As we enter the New Year there are many changes happening in the financial sector to consider when creating your financial plan for 2017. A new administration will be settling in and with it there are likely to be policy changes that will potentially impact the financial markets, including the banking industry. We’ve seen a quarter point increase in the prime rate and it’s likely that there will be an additional rate hike in 2017. Some effects of these changes will be long term but the short-term effect is likely to be an increase in the cost of borrowing capital. Our blog this month comes to us courtesy of The Simple Dollar at the hands of veteran financial author Saundra Latham.
Best Home Equity Loan Rates for 2016
Find out if a fixed-rate loan or home equity line of credit is best for you.
By Saundra Latham
A Crash Course in Home Equity
Many people will eventually find themselves in the position of needing to acquire a large sum of money, whether it’s for a home renovation project or an unexpected expense. For many, the answer is to turn to a home equity loan, but with so many different options and a rather confusing and difficult process, it can be very overwhelming. To simplify the process, The Simple Dollar, a website dedicated to helping people simplify all aspects of their financial lives, created a www.thesimpledollar.com/best-home-equity-loan-rates/. Armed with expert reviews, detail comparisons, and data-driven research, their team put together an overview of finding a home equity loan from start to finish. Here are some tips from their article to help you decide if a home equity loan might be the right choice for your finances.
What is a home equity loan?
Home equity loans let you use one of your biggest assets — your home — to help you borrow cash more easily. You’re using your home’s equity (the difference between what your home is worth and what you owe on it) as collateral to lessen the risk the lender takes on when they make the loan. Because the collateral holds such high value, you can get a lower interest rate than you may be able to get on a credit card or an unsecured personal loan.
How much can I borrow?
Today, most lenders will calculate 80% of your home value, then subtract what you owe on your mortgage or any other home loans to figure out what you can borrow.
For example, if your home is worth $200,000, 80% of its value would be $160,000. If you have $100,000 left on your mortgage, your lender will subtract that from $160,000. That means you’ll likely be allowed to borrow a maximum of $60,000 for your home equity loan.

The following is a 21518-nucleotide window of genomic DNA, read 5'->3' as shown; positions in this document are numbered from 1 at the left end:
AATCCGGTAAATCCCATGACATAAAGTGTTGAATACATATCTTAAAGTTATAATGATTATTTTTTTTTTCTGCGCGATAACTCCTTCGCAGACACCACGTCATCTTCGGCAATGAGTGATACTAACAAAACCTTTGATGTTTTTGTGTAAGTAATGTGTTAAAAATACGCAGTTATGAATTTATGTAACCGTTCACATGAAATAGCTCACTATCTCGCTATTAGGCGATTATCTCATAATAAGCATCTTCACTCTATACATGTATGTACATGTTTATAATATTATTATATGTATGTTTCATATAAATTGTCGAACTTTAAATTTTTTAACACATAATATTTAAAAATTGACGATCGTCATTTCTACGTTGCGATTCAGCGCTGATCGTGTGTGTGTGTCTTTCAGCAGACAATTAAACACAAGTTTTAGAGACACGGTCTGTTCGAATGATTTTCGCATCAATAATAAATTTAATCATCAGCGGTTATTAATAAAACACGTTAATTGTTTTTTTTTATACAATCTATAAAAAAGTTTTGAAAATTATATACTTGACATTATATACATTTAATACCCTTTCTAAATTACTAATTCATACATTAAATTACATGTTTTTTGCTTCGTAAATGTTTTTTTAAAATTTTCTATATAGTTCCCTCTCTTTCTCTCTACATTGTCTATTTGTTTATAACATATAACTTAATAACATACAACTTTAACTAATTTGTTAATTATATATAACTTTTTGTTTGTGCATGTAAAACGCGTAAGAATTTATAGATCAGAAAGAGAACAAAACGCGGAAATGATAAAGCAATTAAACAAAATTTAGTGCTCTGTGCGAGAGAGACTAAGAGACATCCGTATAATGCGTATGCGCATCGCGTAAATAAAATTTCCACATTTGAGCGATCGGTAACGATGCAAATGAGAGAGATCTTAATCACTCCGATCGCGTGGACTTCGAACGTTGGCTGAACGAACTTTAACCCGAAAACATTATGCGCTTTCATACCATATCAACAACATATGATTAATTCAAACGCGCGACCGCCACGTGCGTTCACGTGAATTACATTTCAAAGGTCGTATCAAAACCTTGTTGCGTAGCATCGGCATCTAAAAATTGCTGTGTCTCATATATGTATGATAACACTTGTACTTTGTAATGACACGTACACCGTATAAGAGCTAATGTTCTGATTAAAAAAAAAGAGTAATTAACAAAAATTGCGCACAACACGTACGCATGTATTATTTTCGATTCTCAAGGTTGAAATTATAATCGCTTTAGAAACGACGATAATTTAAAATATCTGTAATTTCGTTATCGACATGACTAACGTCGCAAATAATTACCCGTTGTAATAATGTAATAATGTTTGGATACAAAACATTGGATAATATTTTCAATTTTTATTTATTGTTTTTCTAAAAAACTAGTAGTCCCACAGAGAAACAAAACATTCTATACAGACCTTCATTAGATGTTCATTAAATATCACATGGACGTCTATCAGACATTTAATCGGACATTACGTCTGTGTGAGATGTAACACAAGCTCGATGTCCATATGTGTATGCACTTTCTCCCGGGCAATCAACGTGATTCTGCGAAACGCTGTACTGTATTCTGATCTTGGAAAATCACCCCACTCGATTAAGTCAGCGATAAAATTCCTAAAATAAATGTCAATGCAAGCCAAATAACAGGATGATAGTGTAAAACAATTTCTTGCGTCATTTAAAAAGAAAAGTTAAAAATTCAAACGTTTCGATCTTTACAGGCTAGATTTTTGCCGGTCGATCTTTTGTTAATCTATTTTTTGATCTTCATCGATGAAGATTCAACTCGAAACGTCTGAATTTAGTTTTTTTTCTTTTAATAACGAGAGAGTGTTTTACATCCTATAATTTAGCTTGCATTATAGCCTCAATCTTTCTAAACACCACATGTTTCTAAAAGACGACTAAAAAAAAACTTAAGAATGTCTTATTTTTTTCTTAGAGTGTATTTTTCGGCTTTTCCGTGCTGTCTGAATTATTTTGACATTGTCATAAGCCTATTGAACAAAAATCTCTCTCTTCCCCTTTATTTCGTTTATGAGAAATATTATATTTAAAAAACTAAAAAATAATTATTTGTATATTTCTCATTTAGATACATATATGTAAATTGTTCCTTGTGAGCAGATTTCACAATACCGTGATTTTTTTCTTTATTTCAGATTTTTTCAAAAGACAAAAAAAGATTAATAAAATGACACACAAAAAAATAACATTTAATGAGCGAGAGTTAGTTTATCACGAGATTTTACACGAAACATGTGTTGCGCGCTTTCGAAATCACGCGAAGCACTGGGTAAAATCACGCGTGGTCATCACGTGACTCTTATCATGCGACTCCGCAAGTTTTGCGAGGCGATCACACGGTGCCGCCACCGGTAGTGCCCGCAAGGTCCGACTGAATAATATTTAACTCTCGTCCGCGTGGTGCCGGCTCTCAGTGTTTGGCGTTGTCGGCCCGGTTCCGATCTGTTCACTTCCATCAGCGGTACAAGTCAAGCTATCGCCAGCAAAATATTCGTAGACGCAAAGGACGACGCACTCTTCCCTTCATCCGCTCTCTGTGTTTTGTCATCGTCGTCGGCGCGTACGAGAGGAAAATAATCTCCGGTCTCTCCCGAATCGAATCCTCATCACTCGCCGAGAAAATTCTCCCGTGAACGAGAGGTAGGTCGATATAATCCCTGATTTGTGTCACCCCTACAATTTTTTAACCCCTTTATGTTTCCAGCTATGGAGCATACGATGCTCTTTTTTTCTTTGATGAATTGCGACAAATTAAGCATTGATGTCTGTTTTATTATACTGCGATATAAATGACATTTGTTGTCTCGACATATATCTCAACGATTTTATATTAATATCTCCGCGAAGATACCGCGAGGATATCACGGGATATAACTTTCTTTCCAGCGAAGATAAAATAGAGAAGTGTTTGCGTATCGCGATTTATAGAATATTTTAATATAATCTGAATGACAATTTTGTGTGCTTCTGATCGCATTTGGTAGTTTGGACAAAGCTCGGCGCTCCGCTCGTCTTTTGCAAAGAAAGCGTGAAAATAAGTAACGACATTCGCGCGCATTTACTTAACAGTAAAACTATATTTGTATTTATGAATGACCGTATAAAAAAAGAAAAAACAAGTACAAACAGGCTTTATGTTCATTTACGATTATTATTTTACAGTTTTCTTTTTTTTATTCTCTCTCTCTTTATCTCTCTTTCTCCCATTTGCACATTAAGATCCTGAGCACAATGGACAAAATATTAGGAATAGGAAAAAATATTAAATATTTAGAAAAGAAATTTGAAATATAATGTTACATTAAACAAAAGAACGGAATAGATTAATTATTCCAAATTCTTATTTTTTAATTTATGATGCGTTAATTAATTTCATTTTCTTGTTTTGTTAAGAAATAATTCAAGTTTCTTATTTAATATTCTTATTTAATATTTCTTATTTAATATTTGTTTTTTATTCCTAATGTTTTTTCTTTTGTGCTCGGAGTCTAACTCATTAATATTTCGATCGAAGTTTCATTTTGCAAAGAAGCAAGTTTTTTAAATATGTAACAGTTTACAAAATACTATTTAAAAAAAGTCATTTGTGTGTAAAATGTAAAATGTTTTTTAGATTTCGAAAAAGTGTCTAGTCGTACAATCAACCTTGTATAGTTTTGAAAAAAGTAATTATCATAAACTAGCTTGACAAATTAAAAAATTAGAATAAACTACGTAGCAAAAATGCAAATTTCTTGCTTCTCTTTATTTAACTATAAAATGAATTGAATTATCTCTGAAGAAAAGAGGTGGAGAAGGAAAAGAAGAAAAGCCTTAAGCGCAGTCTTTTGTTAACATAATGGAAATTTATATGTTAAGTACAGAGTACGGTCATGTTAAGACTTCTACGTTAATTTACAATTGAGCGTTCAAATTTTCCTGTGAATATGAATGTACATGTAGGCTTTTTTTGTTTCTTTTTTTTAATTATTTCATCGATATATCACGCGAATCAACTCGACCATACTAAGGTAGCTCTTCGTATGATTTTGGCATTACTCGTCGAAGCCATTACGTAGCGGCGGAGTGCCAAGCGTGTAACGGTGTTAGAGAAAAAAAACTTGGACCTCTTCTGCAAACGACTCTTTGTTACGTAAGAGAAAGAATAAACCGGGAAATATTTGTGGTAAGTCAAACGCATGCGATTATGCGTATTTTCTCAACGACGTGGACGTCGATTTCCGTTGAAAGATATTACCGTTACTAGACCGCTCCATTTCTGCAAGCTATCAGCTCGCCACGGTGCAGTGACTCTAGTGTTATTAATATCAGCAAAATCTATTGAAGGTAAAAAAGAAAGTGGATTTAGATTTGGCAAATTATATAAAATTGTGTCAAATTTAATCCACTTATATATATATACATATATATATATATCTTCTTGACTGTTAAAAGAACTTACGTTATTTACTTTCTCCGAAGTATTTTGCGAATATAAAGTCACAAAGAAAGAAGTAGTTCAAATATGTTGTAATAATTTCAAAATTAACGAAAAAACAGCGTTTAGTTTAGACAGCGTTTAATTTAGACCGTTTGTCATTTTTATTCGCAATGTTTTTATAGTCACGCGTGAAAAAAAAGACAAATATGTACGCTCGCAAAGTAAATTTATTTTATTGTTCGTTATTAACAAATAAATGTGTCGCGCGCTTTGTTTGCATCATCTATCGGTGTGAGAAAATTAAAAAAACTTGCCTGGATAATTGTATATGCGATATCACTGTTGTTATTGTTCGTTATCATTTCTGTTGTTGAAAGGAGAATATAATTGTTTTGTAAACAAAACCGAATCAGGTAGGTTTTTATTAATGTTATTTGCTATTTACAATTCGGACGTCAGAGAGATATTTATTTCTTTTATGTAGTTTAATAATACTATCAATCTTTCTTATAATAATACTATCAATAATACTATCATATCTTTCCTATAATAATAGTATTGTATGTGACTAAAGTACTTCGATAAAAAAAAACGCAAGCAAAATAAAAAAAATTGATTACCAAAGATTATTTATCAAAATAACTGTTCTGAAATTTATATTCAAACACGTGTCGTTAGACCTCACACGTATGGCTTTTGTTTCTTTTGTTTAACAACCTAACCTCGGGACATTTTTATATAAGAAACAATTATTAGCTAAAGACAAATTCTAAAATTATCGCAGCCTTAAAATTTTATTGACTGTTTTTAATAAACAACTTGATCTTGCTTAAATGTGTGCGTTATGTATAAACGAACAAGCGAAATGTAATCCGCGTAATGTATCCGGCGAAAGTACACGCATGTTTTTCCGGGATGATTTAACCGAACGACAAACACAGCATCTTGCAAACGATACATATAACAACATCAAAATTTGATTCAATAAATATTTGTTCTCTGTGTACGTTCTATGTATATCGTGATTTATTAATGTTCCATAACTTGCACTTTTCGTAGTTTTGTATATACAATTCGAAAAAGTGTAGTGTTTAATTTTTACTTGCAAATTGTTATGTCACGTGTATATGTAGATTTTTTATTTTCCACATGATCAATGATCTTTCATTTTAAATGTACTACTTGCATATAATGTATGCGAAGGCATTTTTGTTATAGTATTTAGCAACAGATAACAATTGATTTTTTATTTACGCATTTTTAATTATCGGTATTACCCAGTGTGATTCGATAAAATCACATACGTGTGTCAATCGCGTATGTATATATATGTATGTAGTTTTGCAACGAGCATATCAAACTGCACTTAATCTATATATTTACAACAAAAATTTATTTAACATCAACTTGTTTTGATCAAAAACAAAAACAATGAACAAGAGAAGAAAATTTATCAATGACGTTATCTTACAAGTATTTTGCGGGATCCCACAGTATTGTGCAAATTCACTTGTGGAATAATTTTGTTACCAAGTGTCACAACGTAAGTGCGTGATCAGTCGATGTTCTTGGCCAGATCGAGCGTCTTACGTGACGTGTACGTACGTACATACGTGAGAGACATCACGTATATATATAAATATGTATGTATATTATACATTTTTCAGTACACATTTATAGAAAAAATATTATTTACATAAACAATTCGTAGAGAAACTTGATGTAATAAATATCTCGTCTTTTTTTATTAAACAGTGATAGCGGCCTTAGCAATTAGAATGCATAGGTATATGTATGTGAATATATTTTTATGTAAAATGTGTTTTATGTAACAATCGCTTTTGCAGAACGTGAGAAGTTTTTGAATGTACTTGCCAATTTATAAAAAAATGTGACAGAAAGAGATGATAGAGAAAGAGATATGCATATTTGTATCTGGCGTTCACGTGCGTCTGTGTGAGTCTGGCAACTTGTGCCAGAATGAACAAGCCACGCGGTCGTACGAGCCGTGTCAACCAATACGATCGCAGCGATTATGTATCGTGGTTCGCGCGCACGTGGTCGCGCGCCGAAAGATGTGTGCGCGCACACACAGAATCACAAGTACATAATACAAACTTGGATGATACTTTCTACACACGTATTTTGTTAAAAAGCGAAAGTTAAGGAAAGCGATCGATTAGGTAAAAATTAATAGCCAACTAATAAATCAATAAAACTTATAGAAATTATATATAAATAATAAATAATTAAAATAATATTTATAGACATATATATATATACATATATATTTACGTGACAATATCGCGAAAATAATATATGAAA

A decade ago, it was common for lenders to allow you to borrow as much as 125% of your home’s value minus your mortgage balance, but standards have tightened since the subprime mortgage crisis. Though that might keep your loan smaller than you’d like, it also cuts your risk of default by keeping you from borrowing more than you can repay.
Pros and cons of home equity loans
Home equity borrowing sounds great, and it certainly has perks. However, there are also some very real risks to consider, even with the best home equity loans. Here are some pros and cons:
Low rates: Because your home is collateral, you won’t pay as much in interest as you would with an unsecured loan with no collateral. This also makes it easier to land a home equity loan with a reasonable rate than a personal loan or credit card if your credit isn’t top-notch.
Tax benefits: If you itemize your deductions, you can deduct the interest you pay on the first $100,000 of your home equity loan.
Access to a large sum: Depending on the amount of equity you have, you may be able to access more cash with a home equity loan than with other borrowing options, including credit cards or personal loans.
Flexibility: Whether you need money for a big expense like home renovations or an unexpected financial emergency, you can usually use your home equity loan for any purpose.
Your home is at risk: If you suddenly can’t repay your loan, your lender can take your house.
You could go “underwater”: If your home’s value declines after tapping its equity, this may leave you owing more on your home than it is actually worth. This is called being “underwater” or “upside down.” Since the 2008 subprime mortgage crisis left many homeowners underwater, lenders have tightened their standards, but they can’t eliminate this risk entirely.
Closing costs and fees can be pricey: Some experts refer to home equity loans as a second mortgage. The cost of closing your loan can be expensive, up to 5% to 6% of your loan, just like a primary mortgage.
It’s still debt: Low interest rates and large sums make home equity loans a tempting way to pay for things you may not truly need, but it’s not a wise idea to tap your equity for nonessential purchases or frivolous home improvements. You’re essentially taking a chunk of your net worth and converting it into debt. You’ll need the discipline to pay off the loan and keep your spending in check, too. Remember, home values can and do fluctuate. Prepare for this by not taking too large of an equity loan against your home.
If you tap your home equity for a clear purpose and are confident you can repay the money without difficulty, a home equity loan might be a good choice for you. If you want money fast for a frivolous reason or can’t comfortably afford another payment, you should definitely think twice.
Just like your primary mortgage, a home equity loan is a serious business. For responsible borrowers, it can be a great tool, but if you don’t plan ahead your home could be on the line.